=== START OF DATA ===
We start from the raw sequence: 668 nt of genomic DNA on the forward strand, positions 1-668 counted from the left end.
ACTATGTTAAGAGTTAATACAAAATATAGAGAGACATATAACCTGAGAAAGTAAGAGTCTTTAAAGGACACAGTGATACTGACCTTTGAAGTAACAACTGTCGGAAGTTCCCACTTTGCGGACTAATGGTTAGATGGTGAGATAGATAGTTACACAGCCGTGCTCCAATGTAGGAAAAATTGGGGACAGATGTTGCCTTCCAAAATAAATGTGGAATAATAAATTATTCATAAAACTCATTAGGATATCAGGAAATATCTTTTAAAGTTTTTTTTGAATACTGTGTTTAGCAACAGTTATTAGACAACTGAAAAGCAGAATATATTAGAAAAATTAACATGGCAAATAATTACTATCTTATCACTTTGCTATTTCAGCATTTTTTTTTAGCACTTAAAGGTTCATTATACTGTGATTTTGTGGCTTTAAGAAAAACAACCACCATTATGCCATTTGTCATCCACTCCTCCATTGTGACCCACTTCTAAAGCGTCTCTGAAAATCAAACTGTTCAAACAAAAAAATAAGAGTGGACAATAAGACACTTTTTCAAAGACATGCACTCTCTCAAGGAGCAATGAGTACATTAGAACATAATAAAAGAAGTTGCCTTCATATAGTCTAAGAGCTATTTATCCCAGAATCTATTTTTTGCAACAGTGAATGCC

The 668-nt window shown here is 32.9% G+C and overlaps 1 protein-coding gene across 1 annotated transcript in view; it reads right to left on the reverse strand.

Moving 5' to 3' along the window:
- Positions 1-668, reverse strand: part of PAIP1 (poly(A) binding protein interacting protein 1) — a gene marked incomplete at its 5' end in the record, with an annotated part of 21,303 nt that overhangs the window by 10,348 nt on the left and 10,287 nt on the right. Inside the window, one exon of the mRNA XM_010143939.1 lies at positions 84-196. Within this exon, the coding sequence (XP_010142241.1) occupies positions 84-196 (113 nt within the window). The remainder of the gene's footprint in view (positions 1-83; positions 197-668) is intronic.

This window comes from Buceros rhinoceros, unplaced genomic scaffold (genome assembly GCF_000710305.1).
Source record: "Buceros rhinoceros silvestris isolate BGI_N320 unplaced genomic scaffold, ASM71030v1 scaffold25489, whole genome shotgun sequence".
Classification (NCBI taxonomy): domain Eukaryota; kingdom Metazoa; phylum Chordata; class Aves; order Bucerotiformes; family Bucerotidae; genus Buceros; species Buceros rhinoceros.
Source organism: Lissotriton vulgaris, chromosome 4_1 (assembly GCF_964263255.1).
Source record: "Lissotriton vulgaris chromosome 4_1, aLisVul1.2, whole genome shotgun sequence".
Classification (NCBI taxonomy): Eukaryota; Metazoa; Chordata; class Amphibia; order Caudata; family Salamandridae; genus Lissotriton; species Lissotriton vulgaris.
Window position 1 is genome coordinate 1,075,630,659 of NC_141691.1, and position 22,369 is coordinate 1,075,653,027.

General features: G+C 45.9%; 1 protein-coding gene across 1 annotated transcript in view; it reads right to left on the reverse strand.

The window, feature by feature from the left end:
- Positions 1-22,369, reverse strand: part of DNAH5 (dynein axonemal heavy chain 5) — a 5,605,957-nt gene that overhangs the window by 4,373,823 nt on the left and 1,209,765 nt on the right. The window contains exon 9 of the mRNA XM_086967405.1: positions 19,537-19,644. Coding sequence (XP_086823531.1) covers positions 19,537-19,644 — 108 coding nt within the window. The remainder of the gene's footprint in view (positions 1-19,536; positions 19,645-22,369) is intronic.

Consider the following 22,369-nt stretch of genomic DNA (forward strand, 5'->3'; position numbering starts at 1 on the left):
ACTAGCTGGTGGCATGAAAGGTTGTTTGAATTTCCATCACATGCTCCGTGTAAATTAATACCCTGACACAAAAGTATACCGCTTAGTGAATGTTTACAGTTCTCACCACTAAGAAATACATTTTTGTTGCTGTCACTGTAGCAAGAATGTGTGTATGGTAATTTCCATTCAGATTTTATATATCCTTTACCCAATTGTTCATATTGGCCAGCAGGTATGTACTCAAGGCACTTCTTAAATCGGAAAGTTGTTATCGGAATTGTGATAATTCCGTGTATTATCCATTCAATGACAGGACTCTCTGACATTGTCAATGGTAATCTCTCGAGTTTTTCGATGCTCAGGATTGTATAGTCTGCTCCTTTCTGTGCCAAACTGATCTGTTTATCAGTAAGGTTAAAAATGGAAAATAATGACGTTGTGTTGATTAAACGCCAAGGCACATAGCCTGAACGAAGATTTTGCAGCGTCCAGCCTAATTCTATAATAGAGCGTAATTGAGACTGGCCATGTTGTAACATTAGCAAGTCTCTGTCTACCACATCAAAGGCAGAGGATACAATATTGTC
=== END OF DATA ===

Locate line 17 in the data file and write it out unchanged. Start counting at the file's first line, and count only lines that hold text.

ACTAGCTGGTGGCATGAAAGGTTGTTTGAATTTCCATCACATGCTCCGTGTAAATTAATACCCTGACACAAAAGTATACCGCTTAGTGAATGTTTACAGTTCTCACCACTAAGAAATACATTTTTGTTGCTGTCACTGTAGCAAGAATGTGTGTATGGTAATTTCCATTCAGATTTTATATATCCTTTACCCAATTGTTCATATTGGCCAGCAGGTATGTACTCAAGGCACTTCTTAAATCGGAAAGTTGTTATCGGAATTGTGATAATTCCGTGTATTATCCATTCAATGACAGGACTCTCTGACATTGTCAATGGTAATCTCTCGAGTTTTTCGATGCTCAGGATTGTATAGTCTGCTCCTTTCTGTGCCAAACTGATCTGTTTATCAGTAAGGTTAAAAATGGAAAATAATGACGTTGTGTTGATTAAACGCCAAGGCACATAGCCTGAACGAAGATTTTGCAGCGTCCAGCCTAATTCTATAATAGAGCGTAATTGAGACTGGCCATGTTGTAACATTAGCAAGTCTCTGTCTACCACATCAAAGGCAGAGGATACAATATTGTC